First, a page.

The New York Islanders also drew some 19.4% below announced attendance, or 11,200 fans per home game.

The surprising numbers were disclosed in a consultant's report attached to the Preliminary Official Statement for the refinancing of some $462 million in tax-exempt bonds for the Barclays Center (plus another $20 million in taxable bonds). The refinancing should lower costs to Mikhail Prokhorov, owner of the arena operating company, by and average of $3.4 million a year through 2044 in paying off arena construction.

According to official figures, the Brooklyn Nets attendance averaged 17,187 in the debut season, 2012-13, 17,251 in 2013-14, 17,037 in 2014-15, and 15,125 in the most recent season, 2015-16. For hoops, the arena holds 17,732.

But official…

At 550 Vanderbilt, big chunk of apartments pitched to Chinese buyers as "international units"

One key to sales at the 550 Vanderbilt condo is the connection to China, thanks to Shanghai-based developer Greenland Holdings.

It's the parent of Greenland USA, which as part of Greenland Forest City Partners owns 70% of Pacific Park (except 461 Dean and the arena).

And sales in China may help explain how the developer was able to claim early momentum.
"Since 550 Vanderbilt launched pre-sales in June [2015], more than 80 residences have gone into contract, representing over 30% of the building’s 278 total residences," the developer said in a 9/25/15 press release announcing the opening of a sales gallery in Brooklyn. "The strong response from the marketplace indicates the high level of demand for well-designed new luxury homes in Brooklyn..."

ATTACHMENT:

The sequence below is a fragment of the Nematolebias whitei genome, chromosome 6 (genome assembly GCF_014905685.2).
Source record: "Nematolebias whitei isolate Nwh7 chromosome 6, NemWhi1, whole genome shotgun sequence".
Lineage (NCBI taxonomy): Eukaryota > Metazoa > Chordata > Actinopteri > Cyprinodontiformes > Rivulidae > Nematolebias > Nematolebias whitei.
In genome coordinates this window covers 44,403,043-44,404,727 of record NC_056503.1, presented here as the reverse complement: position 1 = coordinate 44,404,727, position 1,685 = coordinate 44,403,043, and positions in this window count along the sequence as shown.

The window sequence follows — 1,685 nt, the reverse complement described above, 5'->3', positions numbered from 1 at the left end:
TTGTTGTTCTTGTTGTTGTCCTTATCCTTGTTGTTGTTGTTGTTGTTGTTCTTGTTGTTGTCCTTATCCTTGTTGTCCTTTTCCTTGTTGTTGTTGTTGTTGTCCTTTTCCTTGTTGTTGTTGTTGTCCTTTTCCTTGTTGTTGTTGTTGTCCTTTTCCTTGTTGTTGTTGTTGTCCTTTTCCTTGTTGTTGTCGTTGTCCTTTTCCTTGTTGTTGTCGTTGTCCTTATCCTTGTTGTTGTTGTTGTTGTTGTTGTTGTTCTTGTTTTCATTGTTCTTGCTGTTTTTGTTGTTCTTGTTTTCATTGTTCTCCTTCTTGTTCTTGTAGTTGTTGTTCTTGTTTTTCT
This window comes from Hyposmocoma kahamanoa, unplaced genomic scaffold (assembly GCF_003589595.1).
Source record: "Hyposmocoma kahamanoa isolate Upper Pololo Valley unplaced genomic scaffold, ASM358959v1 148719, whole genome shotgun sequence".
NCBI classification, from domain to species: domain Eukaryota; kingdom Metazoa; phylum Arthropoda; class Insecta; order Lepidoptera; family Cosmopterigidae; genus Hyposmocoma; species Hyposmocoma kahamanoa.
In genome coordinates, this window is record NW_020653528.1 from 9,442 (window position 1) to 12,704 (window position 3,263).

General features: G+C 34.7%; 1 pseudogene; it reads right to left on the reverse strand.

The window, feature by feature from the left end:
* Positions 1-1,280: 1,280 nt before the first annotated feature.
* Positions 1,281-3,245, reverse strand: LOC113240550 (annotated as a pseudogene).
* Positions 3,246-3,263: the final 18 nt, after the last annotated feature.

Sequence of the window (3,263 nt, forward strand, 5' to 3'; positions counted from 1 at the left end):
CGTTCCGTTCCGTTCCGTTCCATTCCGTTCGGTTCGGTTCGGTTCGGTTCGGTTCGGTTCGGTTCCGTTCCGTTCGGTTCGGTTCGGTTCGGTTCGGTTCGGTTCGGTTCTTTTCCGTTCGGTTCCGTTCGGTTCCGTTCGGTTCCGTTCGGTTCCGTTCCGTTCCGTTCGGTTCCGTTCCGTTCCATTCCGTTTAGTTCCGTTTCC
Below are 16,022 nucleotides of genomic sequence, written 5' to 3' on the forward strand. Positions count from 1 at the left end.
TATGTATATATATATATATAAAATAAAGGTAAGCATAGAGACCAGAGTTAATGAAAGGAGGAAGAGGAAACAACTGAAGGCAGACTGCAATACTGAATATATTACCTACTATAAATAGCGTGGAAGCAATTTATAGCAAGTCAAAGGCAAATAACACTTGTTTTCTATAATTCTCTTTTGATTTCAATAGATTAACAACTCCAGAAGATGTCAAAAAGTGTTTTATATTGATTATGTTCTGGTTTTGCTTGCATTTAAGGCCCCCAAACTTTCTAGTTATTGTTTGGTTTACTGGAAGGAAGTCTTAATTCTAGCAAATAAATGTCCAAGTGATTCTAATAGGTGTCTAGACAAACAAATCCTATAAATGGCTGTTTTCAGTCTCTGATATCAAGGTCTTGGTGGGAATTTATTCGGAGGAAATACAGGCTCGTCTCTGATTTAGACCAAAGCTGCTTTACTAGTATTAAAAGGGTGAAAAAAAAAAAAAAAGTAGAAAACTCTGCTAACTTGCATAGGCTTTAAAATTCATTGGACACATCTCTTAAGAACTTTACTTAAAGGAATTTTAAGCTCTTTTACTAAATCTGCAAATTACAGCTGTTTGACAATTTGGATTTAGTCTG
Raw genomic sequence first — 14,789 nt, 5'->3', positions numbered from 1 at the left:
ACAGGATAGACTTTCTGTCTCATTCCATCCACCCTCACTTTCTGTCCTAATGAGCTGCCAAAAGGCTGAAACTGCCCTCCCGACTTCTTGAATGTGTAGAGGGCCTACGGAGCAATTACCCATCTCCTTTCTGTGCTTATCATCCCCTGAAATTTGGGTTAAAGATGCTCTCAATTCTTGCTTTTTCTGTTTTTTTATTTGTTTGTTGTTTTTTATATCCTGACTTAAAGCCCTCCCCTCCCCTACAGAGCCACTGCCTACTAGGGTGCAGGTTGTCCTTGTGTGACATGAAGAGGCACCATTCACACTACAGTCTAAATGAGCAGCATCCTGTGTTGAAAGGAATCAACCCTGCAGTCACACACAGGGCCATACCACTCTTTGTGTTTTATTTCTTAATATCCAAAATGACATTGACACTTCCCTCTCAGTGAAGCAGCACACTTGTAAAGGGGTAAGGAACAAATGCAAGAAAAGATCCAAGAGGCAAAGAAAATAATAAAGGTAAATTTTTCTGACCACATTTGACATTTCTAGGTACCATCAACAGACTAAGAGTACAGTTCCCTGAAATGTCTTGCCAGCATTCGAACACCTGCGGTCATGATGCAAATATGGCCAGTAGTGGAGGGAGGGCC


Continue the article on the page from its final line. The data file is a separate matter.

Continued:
Maybe. Or maybe it just meant a decent initial pipeline to Chinese buyers.

As lawyer Jay Neveloff, who represents Forest City, told the Real Deal in 2015, a project involving a Chinese firm "creates a huge market for…

Is Barclays Center dumping the Islanders, or are they renegotiating? Evidence varies (bond doc, cash receipts); NHL attendance biggest variable

The Internet has been abuzz since Bloomberg's Scott Soshnick reported 1/30/17, using an overly conclusory headline, that Brooklyn’s Barclays Center Is Dumping the Islanders.

That would end an unusual arrangement in which the arena agrees to pay the team a fixed sum (minus certain expenses), in exchange for keeping tickets, suite, and sponsorship revenue.

The arena would earn more without the hockey team, according to Bloomberg, which cited “a financial projection shared with potential investors showed the Islanders won’t contribute any revenue after the 2018-19 season--a clear signal that the team won’t play there, the people said."